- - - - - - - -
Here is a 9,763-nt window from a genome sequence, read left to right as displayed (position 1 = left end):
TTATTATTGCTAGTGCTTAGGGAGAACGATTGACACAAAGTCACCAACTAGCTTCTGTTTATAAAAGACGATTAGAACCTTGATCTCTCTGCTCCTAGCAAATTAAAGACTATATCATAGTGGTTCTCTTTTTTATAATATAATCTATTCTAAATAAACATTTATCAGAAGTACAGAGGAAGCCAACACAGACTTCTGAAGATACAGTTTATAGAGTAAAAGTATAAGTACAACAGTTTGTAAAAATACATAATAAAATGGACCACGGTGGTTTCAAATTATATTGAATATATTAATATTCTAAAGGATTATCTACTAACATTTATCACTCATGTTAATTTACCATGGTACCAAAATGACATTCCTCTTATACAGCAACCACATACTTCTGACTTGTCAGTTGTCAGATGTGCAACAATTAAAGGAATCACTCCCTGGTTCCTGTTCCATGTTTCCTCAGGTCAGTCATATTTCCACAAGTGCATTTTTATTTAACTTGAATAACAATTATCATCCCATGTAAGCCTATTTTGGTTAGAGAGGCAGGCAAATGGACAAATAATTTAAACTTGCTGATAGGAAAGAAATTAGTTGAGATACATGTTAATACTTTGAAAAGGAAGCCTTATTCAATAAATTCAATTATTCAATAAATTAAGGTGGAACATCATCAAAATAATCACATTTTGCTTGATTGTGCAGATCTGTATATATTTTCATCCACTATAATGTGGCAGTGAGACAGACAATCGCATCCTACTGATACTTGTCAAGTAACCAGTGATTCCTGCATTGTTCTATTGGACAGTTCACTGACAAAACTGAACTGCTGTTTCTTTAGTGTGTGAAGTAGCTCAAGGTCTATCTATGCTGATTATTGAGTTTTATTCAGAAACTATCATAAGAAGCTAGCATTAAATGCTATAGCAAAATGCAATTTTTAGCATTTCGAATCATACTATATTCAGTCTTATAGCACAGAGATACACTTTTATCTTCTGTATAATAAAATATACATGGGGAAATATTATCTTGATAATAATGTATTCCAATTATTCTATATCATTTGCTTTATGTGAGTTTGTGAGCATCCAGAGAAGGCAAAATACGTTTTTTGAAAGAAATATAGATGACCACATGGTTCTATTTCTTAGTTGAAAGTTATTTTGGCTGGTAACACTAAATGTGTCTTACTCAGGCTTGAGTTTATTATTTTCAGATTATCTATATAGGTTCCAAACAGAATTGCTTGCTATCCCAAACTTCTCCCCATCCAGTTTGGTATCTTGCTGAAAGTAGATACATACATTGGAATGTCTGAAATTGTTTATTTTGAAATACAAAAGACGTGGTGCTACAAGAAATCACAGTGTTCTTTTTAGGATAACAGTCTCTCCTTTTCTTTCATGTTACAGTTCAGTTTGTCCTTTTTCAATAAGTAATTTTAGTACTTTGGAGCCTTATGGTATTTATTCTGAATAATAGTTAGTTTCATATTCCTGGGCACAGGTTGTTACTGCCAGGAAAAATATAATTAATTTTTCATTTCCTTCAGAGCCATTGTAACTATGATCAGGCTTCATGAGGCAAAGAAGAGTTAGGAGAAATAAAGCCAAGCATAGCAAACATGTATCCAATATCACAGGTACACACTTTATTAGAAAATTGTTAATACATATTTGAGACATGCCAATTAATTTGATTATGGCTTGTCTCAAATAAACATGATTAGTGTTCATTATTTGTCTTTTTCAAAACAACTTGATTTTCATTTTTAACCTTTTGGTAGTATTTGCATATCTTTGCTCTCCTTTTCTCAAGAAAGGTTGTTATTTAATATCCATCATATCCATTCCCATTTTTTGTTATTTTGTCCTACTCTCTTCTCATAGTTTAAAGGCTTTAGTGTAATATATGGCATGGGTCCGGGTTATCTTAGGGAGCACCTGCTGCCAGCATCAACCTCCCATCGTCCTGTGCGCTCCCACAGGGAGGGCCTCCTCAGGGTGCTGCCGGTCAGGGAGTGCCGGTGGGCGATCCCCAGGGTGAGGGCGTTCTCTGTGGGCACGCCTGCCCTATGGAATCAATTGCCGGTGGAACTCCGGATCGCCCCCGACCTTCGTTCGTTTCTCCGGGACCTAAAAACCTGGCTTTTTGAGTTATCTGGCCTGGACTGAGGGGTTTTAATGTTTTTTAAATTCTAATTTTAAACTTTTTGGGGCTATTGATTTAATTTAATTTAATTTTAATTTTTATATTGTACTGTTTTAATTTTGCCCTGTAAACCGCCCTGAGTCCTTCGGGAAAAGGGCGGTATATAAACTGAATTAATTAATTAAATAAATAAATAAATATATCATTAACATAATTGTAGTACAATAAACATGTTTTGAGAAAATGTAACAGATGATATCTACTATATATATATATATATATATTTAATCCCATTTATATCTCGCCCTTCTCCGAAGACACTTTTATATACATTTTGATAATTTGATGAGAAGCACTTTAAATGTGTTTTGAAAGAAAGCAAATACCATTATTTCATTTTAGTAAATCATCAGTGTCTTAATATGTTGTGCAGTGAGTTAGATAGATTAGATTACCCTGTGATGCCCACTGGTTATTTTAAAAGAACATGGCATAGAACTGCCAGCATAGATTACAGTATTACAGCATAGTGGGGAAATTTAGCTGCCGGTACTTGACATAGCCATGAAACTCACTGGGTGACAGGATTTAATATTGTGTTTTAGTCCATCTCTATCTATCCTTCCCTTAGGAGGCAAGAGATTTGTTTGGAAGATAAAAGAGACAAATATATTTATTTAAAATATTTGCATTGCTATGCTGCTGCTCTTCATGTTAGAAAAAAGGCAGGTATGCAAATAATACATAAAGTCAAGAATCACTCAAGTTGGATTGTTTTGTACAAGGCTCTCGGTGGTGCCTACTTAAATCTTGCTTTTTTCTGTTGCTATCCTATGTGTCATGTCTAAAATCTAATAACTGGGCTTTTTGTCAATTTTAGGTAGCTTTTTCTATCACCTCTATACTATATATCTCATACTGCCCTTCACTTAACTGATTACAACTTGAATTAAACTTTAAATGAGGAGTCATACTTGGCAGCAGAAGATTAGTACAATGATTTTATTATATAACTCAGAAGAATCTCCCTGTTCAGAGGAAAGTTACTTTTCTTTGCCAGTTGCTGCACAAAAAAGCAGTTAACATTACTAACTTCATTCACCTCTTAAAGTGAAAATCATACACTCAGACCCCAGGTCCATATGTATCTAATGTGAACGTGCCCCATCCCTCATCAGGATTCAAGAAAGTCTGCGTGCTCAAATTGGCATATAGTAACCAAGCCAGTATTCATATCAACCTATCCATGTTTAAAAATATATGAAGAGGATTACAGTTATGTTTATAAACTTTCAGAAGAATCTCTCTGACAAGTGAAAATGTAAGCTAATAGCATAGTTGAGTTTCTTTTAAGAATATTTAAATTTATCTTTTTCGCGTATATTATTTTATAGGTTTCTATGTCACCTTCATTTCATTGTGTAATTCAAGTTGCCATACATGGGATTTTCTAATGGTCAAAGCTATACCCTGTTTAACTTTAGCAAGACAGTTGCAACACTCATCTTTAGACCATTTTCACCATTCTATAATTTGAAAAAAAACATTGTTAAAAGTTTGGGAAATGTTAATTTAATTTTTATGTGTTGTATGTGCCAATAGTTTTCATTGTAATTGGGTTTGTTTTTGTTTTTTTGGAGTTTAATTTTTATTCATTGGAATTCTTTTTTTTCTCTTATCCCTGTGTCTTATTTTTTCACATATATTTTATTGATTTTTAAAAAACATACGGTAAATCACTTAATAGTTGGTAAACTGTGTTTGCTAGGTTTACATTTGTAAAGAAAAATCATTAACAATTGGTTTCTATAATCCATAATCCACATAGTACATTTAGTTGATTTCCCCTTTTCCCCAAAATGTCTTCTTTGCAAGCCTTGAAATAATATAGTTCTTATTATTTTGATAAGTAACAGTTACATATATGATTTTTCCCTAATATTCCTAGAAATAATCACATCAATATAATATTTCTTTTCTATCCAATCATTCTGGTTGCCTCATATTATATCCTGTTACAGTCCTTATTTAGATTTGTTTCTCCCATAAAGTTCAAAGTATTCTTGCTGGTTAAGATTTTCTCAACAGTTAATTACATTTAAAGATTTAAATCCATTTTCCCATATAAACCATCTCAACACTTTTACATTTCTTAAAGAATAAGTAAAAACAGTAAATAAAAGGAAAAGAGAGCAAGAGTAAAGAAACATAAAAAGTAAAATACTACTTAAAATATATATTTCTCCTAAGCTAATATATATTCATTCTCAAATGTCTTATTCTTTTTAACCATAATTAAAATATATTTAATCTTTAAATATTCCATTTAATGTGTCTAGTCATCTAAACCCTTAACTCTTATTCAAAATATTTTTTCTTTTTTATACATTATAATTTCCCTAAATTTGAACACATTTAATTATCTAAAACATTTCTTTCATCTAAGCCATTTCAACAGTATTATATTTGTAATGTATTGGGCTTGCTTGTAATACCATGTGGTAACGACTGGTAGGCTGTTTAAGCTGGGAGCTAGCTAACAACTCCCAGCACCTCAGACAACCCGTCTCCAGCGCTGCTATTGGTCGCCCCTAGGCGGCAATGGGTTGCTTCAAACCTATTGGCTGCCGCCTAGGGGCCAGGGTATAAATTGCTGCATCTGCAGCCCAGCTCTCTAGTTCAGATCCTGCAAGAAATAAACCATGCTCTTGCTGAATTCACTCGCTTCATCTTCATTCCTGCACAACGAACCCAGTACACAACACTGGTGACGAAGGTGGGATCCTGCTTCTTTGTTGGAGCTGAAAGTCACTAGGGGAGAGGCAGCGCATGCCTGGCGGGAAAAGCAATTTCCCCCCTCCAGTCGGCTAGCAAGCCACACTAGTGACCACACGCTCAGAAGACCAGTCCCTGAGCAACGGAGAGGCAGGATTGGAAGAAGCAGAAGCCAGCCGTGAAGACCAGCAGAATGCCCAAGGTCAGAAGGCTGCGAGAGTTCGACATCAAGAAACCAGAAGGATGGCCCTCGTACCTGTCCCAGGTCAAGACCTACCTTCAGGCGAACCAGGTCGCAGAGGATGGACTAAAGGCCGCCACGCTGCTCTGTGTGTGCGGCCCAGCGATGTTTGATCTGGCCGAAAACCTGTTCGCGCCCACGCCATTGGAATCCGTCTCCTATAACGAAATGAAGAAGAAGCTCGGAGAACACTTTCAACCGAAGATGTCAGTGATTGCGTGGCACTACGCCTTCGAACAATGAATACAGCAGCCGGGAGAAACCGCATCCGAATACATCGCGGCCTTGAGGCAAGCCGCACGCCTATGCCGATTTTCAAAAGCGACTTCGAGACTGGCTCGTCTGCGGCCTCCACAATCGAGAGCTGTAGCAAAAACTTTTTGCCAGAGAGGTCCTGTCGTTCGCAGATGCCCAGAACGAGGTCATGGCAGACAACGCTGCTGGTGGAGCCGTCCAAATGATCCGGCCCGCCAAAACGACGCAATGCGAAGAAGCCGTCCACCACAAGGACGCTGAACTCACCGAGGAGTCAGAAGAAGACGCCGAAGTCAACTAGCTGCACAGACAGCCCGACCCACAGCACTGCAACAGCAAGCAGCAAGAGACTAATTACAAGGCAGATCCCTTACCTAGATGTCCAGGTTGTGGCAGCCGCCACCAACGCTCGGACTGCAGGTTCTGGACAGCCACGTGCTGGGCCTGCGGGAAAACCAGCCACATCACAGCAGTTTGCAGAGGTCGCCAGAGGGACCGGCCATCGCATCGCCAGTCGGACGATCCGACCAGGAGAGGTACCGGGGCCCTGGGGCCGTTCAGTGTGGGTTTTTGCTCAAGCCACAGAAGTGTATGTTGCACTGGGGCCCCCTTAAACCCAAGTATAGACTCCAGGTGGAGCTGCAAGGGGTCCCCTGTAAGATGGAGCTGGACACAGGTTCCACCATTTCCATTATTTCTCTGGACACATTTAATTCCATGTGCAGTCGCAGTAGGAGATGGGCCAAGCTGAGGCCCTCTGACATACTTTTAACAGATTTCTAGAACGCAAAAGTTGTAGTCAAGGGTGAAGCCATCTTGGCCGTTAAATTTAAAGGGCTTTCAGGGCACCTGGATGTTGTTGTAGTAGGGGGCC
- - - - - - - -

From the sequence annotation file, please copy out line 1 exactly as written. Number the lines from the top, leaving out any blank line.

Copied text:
Here is a 9,763-nt window from a genome sequence, read left to right as displayed (position 1 = left end):